U.S. Secretary of State John Kerry meets China's top leaders on Saturday in an effort to persuade them to exert pressure on North Korea to scale back its belligerent rhetoric and, eventually, return to nuclear talks.
Travelling to Beijing for the first time as secretary of state, Kerry made no secret of his desire to see China take a more activist stance toward North Korea, which in recent weeks has threatened nuclear war against the United States.
As the North's main trading partner, financial backer and the closest thing it has to a diplomatic ally, China has a unique ability to use its leverage against the impoverished, isolated state, Kerry said in the South Korean capital Seoul late on Friday.
"There is no group of leaders on the face of the planet who have more capacity to make a difference in this than the Chinese, and everybody knows it, including, I believe, them," Kerry told U.S. executives.
"They want to see us try to reach an amicable resolution to this," he said. "But you have to begin with a reality, and the reality is that if your policy is denuclearization - and it is theirs as it is ours as it is everybody's except the North's at this moment - if that's your policy, you've got to put some teeth into it," he said.
Kerry is scheduled to meet the top echelon of the Chinese leadership on Saturday. He will lunch with Foreign Minister Wang Yi, then see President Xi Jinping, Premier Li Keqiang and finally State Councilor Yang Jiechi, China's top diplomat who outranks Wang.
His visit to Asia, which will include a stop in Tokyo on Sunday, takes place against after weeks of shrill North Korean threats of an impending war since the imposition of new U.N. sanctions in response to its third nuclear test in February.
North Korea has repeatedly said it will not abandon nuclear weapons which it said on Friday were its "treasured" guarantor of security.
Beijing has been reluctant to apply pressure to Pyongyang, fearing the instability that could result if the North were to implode and send floods of refugees into China.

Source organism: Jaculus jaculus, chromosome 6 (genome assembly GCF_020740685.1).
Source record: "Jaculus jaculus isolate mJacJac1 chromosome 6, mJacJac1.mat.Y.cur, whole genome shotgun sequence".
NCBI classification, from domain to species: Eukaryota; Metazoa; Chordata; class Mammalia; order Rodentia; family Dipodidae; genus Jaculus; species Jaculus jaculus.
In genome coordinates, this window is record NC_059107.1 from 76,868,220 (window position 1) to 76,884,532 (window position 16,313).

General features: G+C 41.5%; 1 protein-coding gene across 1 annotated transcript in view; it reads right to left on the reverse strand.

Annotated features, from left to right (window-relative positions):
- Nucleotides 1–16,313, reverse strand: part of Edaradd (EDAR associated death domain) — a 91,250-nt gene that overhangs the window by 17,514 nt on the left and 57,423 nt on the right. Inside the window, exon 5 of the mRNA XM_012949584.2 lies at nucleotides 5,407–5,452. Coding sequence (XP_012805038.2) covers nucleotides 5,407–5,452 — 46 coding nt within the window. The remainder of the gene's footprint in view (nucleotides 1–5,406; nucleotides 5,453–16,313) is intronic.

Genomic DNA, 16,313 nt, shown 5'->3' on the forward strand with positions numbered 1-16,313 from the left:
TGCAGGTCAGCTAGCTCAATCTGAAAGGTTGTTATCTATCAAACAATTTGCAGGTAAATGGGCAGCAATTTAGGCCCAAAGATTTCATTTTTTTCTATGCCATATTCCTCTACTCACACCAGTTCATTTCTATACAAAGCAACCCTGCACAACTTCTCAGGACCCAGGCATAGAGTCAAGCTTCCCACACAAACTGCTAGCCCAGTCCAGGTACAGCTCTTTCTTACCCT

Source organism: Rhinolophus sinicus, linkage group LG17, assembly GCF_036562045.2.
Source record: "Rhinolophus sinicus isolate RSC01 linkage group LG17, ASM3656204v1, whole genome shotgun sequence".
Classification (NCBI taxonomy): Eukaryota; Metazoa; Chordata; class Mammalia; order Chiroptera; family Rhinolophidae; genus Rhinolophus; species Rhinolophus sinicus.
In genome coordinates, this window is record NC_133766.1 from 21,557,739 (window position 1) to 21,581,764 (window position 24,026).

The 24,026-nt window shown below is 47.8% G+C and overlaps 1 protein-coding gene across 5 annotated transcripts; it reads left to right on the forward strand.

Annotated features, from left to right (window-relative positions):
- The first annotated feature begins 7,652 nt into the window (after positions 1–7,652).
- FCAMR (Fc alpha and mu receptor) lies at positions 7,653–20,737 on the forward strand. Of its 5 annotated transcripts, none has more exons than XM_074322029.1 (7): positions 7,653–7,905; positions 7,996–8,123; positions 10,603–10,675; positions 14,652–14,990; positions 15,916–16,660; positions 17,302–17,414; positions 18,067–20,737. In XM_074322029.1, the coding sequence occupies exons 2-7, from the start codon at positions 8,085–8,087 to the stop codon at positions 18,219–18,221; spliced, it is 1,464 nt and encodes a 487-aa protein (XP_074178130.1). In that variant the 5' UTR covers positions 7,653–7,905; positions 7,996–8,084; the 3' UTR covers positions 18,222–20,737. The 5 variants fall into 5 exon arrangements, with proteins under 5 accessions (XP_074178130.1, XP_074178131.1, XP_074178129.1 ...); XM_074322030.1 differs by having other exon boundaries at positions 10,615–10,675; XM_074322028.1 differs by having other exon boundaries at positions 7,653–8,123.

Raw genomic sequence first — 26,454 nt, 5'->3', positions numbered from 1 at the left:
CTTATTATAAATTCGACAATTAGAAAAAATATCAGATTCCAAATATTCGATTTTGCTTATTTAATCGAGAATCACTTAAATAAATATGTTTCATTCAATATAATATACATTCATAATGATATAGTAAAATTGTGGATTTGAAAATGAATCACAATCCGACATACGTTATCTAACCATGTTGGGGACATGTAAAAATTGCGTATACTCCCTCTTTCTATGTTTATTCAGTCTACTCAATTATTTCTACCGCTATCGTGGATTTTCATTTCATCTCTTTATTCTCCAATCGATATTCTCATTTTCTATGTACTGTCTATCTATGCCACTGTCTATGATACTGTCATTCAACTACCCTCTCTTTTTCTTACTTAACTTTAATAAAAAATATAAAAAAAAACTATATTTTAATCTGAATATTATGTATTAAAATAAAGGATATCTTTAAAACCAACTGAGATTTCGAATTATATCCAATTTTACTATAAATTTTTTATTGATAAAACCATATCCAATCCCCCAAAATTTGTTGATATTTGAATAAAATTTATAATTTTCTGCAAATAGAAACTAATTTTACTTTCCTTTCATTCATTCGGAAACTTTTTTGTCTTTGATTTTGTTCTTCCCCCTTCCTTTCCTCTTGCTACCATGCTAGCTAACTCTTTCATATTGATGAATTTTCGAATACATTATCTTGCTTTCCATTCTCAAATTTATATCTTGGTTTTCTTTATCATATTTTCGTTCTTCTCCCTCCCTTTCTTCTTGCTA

However, U.S. officials believe China's rhetoric on North Korea has begun to shift, pointing to a recent speech by Chinese President Xi Jinping in which - without referring explicitly to Pyongyang - he said no country "should be allowed to throw a region and even the whole world into chaos for selfish gain."
Kerry, who arrived in China early on Saturday, told reporters in Seoul that if North Korea's 30-year-old leader went ahead with the launch of a medium-range missile, he would be making "a huge mistake."
Kerry's visit coincided with preparations for Monday's anniversary of North Korean state founder Kim Il-Sung's birth, a possible pretext for a show of strength, with speculation focusing on a possible new intermediate missile test launch.
At a news conference in Seoul on Friday and in a U.S.-South Korean joint statement issued on Saturday, Kerry signalled the U.S. preference for diplomacy to end the tensions, but stressed North Korea must take "meaningful" steps on denuclearization.
"We will continue to encourage North Korea to make the right choice. If North Korea does so, we are prepared to implement the commitments under the 2005 Six-Party Joint Statement," it added, referring to the aid-for-denuclearization agreement.
"But Pyongyang must prove its seriousness by taking meaningful steps to abide by its international obligations," it said.
The United States and its allies believe the North violated the 2005 deal by conducting a nuclear test in 2006 and pursuing a uranium enrichment program that would give it a second path to a nuclear weapon in addition to its plutonium-based program.